December 11, 2017


This verse really hit me lately:
The eyes of the LORD search the whole earth in order to strengthen those whose hearts are fully committed to him. (2 Chronicles 16:9)
There is just something epic about that: God looking all about the world, just trying to find people who are committed to him, so that he can bolster them up, encouraging them to press on. Sort of like an anti-Eye of Sauron. (I've been reading Lord of the Rings lately...)

But what does "committed" really mean? I think its essence can be boiled down to one thing: a decision. We decide to follow Jesus, no matter what, and forever. In that decision comes God's strength in the midst of doubt, perseverance and, of course, his love, which initiates the whole thing. But as I think about the concept of commitment, I have to conclude that far too often our relationship with God is more like a friendship than a marriage.

But "friends are friends forever." Maybe sometimes Michael W. Smith, but other times you drift apart, experience splitting differences, change interests, mature at various rates or move away. There are only a few friends I still stay in touch with from my childhood, and even then we have grown differently over the years; the things that once held us together have evolved into something else.

A marriage, on the other hand, is set up to last longer. Not just longer, forever. Marriage vows are made to go the distance. You either grow together, or you have a crappy marriage (to put it a little frankly). So why is it so easy to consider walking away from God, when our relationship to him is described as none other than a marriage?

I know in my journey with Christ, there have been times when I was tempted to quit. Some ideas showed up that didn't line up with what I believed, and I began to doubt whether it was all true. This is normal I think, considering the weight of belief and the enemy of our souls; but how easily do I drift away within this doubt, a little too ready to give it all up? It's like this famous hymn says:
O to grace how great a debtor
Daily I’m constrained to be!
Let Thy goodness, like a fetter,
Bind my wandering heart to Thee.
Prone to wander, Lord, I feel it,
Prone to leave the God I love;
Here’s my heart, O take and seal it,
Seal it for Thy courts above.
Maybe "Come Thou Fount" actually captures the keys to sticking around: grace, goodness and a willing heart. Grace for when we fall -- for surely we receive such from God -- to allow ourselves another chance. God's goodness to sustain us in these times of doubt, not letting us go. And a willingness to give whatever is left over to God, "sealed" away where we can't move it from the throne at which our fragile hearts are chained.

December 4, 2017

Trader Joe's vs. Costco

After moving to Southern California, I was introduced to this quaint little grocery chain called Trader Joe's. Of course they were bigger than I realized at the time, and are an ever-expanding company, having spread nation-wide by now. But back then, I was a very reluctant follower in the cult of TJ. Their stores are small and always seem packed full of people. The parking lots are never quite big enough, and the whole claustrophobic experience just made me shy away. Also, they were a little more money than my habits of only-buying-sale-items at Ralphs, which was a store a little closer to what I had grown up with.

However, after a few years and marrying a woman who is very pro-Trader Joe's, I am happy to say I have come around. The problem now, though, is that we aren't in Southern California anymore, where there is a store located in between every Starbucks and Coffee Bean. There is only one TJ's to supply the needs of the increasingly popular Charleston area, and so even though the parking lot is bigger here (more space than LA), the store is still quite crowded. It is also across the biggest hill in Charleston (the Cooper River Bridge), and so I am also not keen on driving all the way over it to get some chips and salsa (they have excellent salsa). Because of the distance, when I became the stay-at-home dad again and regained the responsibility of grocery shopping, I have to say I explored more local options to see if I could find better deals closer (you have to take gas into account too, you know).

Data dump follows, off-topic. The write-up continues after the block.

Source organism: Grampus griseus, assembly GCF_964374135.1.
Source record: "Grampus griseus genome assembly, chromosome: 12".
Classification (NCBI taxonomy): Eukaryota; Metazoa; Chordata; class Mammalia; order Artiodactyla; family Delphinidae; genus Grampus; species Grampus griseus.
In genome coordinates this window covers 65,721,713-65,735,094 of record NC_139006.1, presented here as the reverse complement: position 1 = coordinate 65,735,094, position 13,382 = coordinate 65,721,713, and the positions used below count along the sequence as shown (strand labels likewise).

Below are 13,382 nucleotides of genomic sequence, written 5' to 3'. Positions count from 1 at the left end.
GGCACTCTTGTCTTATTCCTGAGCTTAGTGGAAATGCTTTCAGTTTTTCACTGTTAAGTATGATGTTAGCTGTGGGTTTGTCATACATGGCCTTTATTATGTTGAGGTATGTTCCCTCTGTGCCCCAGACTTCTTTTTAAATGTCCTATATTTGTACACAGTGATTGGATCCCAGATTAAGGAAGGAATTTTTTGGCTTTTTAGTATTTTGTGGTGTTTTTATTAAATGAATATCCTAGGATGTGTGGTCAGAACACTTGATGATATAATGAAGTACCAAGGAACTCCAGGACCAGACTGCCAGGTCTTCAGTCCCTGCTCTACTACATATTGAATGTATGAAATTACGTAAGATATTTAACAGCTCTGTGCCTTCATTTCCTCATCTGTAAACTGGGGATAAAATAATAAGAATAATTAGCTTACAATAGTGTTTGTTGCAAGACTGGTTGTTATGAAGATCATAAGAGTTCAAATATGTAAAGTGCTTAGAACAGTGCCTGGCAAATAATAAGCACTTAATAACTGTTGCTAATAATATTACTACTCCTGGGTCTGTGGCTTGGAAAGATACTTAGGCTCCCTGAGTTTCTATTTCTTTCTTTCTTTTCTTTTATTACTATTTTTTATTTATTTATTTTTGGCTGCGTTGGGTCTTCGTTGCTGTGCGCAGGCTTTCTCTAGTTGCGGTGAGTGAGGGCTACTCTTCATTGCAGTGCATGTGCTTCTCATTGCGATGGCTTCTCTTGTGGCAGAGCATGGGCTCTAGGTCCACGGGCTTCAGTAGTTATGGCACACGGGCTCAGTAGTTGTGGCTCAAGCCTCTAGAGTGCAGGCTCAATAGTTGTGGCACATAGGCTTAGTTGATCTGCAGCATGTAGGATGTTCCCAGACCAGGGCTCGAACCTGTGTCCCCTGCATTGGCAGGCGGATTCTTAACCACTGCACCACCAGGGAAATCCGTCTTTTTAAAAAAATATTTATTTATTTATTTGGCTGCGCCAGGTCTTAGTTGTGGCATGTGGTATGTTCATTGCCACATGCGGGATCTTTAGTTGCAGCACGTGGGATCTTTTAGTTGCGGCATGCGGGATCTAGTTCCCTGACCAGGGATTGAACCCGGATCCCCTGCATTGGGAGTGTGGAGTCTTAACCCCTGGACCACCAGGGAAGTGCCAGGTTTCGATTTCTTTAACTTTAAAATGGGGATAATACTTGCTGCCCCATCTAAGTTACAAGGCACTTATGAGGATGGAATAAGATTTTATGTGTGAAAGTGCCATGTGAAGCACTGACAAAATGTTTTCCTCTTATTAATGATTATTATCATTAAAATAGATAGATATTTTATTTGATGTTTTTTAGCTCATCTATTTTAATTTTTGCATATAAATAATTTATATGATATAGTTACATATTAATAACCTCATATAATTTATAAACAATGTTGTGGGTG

The catalyst for Costco.

And what did I find after shopping several grocery stores near me? Trader Joe's is cheaper, with higher-quality food, a no-questions asked return policy and happy workers, thereby making it the greatest grocery store available in the US right now. Yeah, that's right: this once reluctant shopper is now singing the praises of the store he so severely avoided.

But what about the title: Trader Joe's vs. Costco? Comparing those is like apples and oranges, right? Maybe not. We recently joined Costco (for the second time) and I, of course, am examining the cost-effectiveness of this mega store. What I am disheartened to find, however, is that maybe this giant isn't saving as much money as advertised...

Katie and I got into juicing back in 2013, when it became popular because of the movie Fat, Sick and Nearly Dead. We actually never saw the movie, but some friends gave us a high recommendation on the benefits of juicing, and so we bought one with a gift card we had. Here's a video of our first time doing it:

Juicing is super healthy, but man, you really obliterate large quantities of fruits and vegetables to gleam only a cupful of juice. This is where Costco comes in. You can get a massive bag of spinach for about $5. A huge bag of carrots for the same. Apples, mangoes, oranges, etc. Buying in bulk is an excellent choice while juicing, and helps keep the cost down. The other noticeable thing about juicing, however, is that it is extremely messy! Cleaning up after juicing burns about enough calories to warrant cheating with some egg nog or a Guinness (or maybe some egg nog-Guinness?) afterwards. As a result, our juicing-life has been pretty spotty.